News : To Stop Suicides, Helpline Gets Student Squad
Bengaluru, India, June 23, 2016 -- With a rise in depression and suicide cases in the city, suicide helpline Sahai has tied up with city educational institutions and students to raise awareness.
About 13 colleges and 35 schools as part of the initiative. In Garden City College, the group comprises psychology students.
"Our group is called ATHMA, an acronym for Assistance and Training for Health and Mental Awareness," says semester V student Agastya Yeturi. "We were inspired by the 24/7 helpline, and when they asked, we decided to form this on-group."
The group spreads the message of suicide prevention through street plays and other light-hearted performances. Its work caught the attention of Nimhans, and the institute’s positive psychology unit sent Athma a letter of appreciation.
Anurag Shetty (name changed) failed in three subjects in college, and got called a ‘duffer’ at home for it. "My mother was an alcoholic and my father was never there," he tells City Express.
He gradually became withdrawn and took to drugs. "Drugs and pain were my escape," he says. "I would cut my hand, and feel worse about myself."
His grades fell further that year. "I would wonder what it would feel like if I just died," he says.
He decided to go through with it (in 2006). He was in his fifth semester then. "A friend noticed my struggle, and almost coerced into calling Sahai," he recounts.
He recalls that Anita Gracias, one who runs the helpline along with Akku Pehelajwani, was the one on the other end. "She spoke to me with compassion, and I poured my heart out. I felt relieved and decided to get my life back together," he says.
The volunteer put Shetty through to a counsellor, and with help, he quit drugs in two years.
He now works as a product manager at Deloitte, and is married. "I met my wife through mutual contacts, and we started dating," he offers. "She’s the only one, other than my friend and counsellor, I opened up to."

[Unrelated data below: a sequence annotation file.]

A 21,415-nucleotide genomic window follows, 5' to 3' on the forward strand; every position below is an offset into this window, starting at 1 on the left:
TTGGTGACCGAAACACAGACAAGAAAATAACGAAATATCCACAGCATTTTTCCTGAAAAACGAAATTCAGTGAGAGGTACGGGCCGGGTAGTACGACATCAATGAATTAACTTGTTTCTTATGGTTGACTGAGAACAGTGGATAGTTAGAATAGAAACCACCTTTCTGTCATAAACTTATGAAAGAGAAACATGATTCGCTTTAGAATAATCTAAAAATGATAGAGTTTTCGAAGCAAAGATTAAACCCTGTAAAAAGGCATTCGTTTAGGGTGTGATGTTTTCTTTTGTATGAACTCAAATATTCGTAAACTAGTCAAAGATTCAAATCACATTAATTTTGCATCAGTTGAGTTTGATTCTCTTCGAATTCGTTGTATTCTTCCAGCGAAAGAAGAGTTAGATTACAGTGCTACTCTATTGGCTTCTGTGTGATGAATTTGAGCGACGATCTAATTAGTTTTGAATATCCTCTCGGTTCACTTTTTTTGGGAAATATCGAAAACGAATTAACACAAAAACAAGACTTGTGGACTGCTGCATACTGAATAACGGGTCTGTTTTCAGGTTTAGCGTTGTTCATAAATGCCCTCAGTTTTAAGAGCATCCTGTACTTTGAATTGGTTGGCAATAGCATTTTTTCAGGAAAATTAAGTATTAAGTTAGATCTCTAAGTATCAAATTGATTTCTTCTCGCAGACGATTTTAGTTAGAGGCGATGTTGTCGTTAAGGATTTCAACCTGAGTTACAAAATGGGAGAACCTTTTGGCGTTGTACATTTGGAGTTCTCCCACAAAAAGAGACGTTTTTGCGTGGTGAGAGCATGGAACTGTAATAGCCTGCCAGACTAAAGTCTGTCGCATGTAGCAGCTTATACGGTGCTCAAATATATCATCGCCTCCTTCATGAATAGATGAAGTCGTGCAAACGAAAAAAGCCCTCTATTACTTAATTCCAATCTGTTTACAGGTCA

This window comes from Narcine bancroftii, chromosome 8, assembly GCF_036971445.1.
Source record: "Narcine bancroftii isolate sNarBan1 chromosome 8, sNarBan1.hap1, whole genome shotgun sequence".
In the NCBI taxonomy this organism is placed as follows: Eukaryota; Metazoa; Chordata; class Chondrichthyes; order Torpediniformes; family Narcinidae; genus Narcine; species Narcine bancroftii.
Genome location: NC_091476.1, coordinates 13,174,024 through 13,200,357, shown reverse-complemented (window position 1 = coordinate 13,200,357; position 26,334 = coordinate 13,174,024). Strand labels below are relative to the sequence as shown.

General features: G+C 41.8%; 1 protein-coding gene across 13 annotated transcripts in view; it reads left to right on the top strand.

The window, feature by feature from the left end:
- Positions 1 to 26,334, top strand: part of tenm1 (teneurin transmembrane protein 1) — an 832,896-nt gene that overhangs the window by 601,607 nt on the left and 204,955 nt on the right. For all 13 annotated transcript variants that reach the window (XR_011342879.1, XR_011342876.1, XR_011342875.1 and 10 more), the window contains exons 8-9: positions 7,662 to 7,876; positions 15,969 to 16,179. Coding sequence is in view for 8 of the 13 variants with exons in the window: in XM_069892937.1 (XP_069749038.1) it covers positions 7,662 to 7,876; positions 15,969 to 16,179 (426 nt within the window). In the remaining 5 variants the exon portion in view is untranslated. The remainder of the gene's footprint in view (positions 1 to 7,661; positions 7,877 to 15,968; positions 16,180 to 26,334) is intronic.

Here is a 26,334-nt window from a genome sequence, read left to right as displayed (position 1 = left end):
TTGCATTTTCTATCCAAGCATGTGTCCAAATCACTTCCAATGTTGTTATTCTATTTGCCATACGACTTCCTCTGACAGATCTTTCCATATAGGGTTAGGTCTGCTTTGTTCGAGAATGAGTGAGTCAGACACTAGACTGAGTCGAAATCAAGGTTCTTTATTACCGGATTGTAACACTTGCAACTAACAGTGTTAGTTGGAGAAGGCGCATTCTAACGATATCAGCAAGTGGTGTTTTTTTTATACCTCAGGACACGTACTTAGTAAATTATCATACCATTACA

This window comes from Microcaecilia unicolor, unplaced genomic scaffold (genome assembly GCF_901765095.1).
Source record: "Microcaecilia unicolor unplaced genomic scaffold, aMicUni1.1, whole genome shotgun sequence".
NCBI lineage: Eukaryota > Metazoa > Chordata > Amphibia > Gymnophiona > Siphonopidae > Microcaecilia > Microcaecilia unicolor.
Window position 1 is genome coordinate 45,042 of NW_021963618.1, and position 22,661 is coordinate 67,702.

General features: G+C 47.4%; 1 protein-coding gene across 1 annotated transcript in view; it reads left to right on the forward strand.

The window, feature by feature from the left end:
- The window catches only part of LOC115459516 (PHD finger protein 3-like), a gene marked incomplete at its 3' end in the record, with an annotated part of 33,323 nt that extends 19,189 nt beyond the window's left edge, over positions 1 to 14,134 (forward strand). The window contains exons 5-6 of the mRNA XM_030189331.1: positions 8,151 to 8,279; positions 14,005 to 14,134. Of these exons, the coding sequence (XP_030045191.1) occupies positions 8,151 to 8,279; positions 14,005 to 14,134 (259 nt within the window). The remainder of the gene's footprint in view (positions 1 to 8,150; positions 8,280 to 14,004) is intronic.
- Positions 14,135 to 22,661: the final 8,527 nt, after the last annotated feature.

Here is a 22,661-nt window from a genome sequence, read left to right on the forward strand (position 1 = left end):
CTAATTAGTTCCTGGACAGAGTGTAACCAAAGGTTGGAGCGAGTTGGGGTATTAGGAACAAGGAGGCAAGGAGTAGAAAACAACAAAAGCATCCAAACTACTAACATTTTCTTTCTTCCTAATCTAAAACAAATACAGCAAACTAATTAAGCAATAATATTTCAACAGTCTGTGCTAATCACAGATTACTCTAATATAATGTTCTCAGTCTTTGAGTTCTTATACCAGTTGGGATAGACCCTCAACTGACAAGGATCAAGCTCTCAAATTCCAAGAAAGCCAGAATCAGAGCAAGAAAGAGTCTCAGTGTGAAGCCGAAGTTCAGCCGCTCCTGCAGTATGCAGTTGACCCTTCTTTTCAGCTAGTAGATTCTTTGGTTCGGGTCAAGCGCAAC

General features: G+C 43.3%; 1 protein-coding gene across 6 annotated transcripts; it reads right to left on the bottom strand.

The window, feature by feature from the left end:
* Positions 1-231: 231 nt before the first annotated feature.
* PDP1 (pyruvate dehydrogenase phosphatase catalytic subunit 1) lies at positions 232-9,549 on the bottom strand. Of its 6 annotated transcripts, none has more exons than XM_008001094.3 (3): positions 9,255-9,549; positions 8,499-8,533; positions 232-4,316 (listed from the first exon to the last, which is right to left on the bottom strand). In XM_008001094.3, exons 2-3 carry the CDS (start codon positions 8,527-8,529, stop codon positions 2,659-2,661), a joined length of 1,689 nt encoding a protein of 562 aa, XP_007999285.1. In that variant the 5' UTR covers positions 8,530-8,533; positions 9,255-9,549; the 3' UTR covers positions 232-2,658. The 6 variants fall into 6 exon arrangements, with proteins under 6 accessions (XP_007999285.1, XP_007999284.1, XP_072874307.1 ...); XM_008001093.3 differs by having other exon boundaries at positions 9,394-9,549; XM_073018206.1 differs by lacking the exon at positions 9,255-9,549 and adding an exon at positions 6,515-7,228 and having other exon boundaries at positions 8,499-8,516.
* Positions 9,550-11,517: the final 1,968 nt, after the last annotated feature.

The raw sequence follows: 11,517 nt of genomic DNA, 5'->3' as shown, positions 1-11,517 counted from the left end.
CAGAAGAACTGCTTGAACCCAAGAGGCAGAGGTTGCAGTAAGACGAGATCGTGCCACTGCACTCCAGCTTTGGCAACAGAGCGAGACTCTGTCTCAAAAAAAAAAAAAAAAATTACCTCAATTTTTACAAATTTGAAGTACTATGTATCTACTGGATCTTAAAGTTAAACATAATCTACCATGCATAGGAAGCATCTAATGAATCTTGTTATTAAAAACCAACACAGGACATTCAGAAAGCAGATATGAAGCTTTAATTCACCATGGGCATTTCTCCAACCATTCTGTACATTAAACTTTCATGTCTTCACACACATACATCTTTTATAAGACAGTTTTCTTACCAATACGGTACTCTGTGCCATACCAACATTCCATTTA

Gracias shares another case that has stayed with her over her 14 years with the helpline. "Once, a boy wanted to do engineering and joined a branch of his choice in a reputed college. But his father decided to do some cost cutting and enrolled him in a different college, in spite of his son’s requests not to," she says.
The youngster suffered from an eyesight problem, and appeared to constantly stare at the teacher in his class. "Instead of asking him about it, the teacher humiliated him in public," she says.
The boy had a break down and was soon hospitalised with Stage II depression. He pursued BE for seven years, but never completed it. Now he works as a mail separator at a post office.
Much later, his father called Gracias and said, "I don’t want that engineering degree, I just want my son back."
And she replied, "I wish I had a magic wand that I could wave to bring everything back to normal."
A 26-year-old, now working in the IT sector, first called the helpline in 2005.
"She had slit her hand from elbow to wrist, and was depressed," says Gracias.
Although she is still undergoing counselling she is among the volunteers who offers help to others who need it.
Instead of Socially Useful Productive Work (SUPW), schools should consider including communication and expression in the curriculum. I have noticed that migration is a key issue in a metropolitan city like Bengaluru. People living away from their families seek relationships that sometimes wither, causing depression.
The key to battling depression is to stay connected and not isolate oneself. Several social media groups, like Supermums of India, where age and profession are irrelevant, have helped thousands of women get through dark times.
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Published: Friday, June 24, 2016